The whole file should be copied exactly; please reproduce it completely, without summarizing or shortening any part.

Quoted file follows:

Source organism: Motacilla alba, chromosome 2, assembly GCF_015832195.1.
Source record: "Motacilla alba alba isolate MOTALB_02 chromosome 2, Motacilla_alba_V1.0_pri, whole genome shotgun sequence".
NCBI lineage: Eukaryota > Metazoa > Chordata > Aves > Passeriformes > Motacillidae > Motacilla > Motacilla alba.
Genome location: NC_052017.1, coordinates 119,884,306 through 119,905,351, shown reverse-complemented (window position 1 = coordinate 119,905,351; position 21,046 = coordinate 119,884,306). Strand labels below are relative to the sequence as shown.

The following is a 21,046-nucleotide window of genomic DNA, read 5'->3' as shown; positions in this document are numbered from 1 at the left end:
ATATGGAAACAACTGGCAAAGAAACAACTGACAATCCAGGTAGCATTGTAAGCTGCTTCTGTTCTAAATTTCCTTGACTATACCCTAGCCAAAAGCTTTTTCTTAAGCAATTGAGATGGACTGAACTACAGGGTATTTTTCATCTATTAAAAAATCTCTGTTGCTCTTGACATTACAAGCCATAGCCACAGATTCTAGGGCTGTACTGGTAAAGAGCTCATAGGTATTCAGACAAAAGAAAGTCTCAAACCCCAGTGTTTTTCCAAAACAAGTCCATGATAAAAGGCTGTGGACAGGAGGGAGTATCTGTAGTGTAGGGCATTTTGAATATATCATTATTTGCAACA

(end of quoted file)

Source organism: Motacilla alba, chromosome 2, assembly GCF_015832195.1.
Source record: "Motacilla alba alba isolate MOTALB_02 chromosome 2, Motacilla_alba_V1.0_pri, whole genome shotgun sequence".
NCBI lineage: Eukaryota > Metazoa > Chordata > Aves > Passeriformes > Motacillidae > Motacilla > Motacilla alba.
Genome location: NC_052017.1, coordinates 119,884,306 through 119,905,351, shown reverse-complemented (window position 1 = coordinate 119,905,351; position 21,046 = coordinate 119,884,306). Strand labels below are relative to the sequence as shown.

The following is a 21,046-nucleotide window of genomic DNA, read 5'->3' as shown; positions in this document are numbered from 1 at the left end:
ATATGGAAACAACTGGCAAAGAAACAACTGACAATCCAGGTAGCATTGTAAGCTGCTTCTGTTCTAAATTTCCTTGACTATACCCTAGCCAAAAGCTTTTTCTTAAGCAATTGAGATGGACTGAACTACAGGGTATTTTTCATCTATTAAAAAATCTCTGTTGCTCTTGACATTACAAGCCATAGCCACAGATTCTAGGGCTGTACTGGTAAAGAGCTCATAGGTATTCAGACAAAAGAAAGTCTCAAACCCCAGTGTTTTTCCAAAACAAGTCCATGATAAAAGGCTGTGGACAGGAGGGAGTATCTGTAGTGTAGGGCATTTTGAATATATCATTATTTGCAACA